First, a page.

The Moon was for a long time considered to be bone dry, with analyses of returned lunar samples from the Apollo missions showing only trace amounts of water. These traces were in fact believed to be due to contamination on Earth. But over the past two decades, re-analyses of lunar samples, observations by spacecraft missions, and theoretical modeling have proved this initial assessment to be wrong.
“Water” has since been detected inside the minerals in lunar rocks. Water ice has also been discovered to be mixed in with lunar dust grains in cold, permanently shadowed regions near the lunar poles.
But scientists haven’t been sure how much of this water is present as “molecular water”—made up of two parts hydrogen and one part oxygen (H2O). Now two new studies published in Nature Astronomy provide an answer, while also giving an idea of how and where to extract it.
Water and more water
The term water isn’t just used for molecular water, but also also for detections of hydrogen (H) and hydroxyl (OH). Although H and OH could be combined by astronauts to form molecular water at the lunar surface, it is important to know in what form these compounds are present initially. That’s because this will have an impact on their stability and location under lunar surface conditions, and the effort required to extract them. Molecular water, if present as water ice, would be easier to extract than hydroxyl locked in rocks.
The presence of water on the Moon is scientifically interesting; its distribution and form can help address some profound questions. For example, how did water and other volatile substances arrive at the inner Solar System in the first place? Was it produced there or brought there by asteroids or meteorites? Knowing more about the specific compound could help us find out.
Understanding how much water is present, and its location, is also incredibly useful for planning human missions to the Moon and beyond. Water represents a key resource that can be used for life-support purposes—but it can also be split apart into its constituent elements and put to other uses. Oxygen could replenish air supplies, or be used in simple chemical reactions at the lunar surface to extract other useful resources from the regolith (soil composed of small grains). Water could also be used as rocket fuel in the form of liquid hydrogen and liquid oxygen.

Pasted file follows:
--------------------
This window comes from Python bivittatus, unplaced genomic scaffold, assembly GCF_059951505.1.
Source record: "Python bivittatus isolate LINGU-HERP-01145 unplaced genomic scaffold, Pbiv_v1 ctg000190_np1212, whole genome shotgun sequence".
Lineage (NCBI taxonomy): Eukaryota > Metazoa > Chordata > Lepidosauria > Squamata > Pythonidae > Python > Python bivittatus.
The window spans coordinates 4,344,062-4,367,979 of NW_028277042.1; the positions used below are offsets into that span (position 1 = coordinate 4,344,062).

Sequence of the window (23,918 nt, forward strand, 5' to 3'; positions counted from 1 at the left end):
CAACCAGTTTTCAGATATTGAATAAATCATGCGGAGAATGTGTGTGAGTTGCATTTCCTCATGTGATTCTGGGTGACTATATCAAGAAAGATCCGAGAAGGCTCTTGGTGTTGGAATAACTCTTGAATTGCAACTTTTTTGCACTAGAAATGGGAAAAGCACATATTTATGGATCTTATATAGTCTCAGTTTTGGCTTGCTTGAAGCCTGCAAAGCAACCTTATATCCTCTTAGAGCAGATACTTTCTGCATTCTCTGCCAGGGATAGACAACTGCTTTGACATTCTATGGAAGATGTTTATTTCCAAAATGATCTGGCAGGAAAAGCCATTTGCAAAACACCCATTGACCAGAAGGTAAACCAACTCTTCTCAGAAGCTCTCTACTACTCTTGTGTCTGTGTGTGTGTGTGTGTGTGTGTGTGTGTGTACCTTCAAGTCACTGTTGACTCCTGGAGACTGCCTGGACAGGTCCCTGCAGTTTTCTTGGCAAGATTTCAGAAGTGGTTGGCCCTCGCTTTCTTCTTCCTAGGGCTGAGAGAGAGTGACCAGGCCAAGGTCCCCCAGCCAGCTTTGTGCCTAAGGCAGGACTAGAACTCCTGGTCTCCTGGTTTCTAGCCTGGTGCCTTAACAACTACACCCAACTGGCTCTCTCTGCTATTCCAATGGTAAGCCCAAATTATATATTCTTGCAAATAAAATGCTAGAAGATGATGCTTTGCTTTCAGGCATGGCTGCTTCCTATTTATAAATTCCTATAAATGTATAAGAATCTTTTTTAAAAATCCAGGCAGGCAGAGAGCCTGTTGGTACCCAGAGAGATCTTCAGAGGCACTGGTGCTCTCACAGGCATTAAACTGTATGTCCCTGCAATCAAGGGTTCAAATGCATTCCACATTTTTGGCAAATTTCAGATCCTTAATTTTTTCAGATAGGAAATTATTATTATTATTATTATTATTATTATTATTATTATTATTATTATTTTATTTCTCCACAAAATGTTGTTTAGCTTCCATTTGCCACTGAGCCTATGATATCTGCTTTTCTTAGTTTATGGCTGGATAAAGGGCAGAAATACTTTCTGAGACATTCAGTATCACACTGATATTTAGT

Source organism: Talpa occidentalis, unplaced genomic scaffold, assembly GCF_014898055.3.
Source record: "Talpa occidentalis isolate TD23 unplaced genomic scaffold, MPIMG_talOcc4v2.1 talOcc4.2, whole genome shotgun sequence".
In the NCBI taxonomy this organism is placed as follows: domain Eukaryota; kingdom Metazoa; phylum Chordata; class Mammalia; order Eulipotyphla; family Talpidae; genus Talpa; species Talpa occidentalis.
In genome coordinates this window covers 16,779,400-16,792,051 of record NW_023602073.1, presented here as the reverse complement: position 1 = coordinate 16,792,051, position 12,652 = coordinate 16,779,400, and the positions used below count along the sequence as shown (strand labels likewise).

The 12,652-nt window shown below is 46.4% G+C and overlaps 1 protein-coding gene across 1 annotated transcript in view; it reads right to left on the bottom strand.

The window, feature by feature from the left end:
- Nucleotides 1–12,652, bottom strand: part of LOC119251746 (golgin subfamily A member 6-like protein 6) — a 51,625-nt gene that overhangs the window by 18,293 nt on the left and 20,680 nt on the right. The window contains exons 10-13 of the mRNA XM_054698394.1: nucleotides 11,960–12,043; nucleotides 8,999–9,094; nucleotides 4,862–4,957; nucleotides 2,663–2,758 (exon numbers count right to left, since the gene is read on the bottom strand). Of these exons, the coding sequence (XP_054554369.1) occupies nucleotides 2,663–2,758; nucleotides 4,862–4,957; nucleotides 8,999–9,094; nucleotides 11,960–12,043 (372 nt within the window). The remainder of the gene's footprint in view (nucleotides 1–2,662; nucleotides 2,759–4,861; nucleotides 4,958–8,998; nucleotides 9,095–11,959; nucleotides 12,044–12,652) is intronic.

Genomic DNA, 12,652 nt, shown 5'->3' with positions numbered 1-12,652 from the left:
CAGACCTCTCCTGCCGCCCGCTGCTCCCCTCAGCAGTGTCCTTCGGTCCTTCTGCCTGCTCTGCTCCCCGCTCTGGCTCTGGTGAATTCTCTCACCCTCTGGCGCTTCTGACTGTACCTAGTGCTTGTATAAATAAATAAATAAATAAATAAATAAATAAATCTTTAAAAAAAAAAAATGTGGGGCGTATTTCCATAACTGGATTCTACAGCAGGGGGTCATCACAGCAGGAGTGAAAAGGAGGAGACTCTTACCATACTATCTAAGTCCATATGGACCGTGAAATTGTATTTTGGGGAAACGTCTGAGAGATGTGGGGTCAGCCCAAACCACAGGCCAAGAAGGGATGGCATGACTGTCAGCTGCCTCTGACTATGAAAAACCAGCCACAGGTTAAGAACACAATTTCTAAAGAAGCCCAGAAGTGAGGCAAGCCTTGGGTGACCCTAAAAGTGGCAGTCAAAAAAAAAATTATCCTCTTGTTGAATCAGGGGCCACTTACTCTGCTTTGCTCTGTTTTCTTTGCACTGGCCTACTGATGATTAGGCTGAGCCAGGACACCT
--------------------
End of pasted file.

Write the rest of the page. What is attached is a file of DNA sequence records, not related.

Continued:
This means that the Moon has great potential to become a refueling base for space missions further into the Solar System or beyond. Its lower gravity and lack of atmosphere means it would require less fuel to launch from there than from Earth. So when space agencies talk of in-situ resource utilization at the Moon, water is front and center of their plans, making the new papers extremely exciting.
Instruments on board various spacecraft have previously measured “reflectance spectra” (light broken down by wavelength) from the Moon. These detect light coming from a surface to measure how much energy it reflects at a specific wavelength. This will differ based on what the surface consists of. Because it has water, the Moon’s surface absorbs light at 3
Water on the Moon: Research unveils its type and abundance – boosting exploration plans (2020, October 27)
retrieved 27 October 2020
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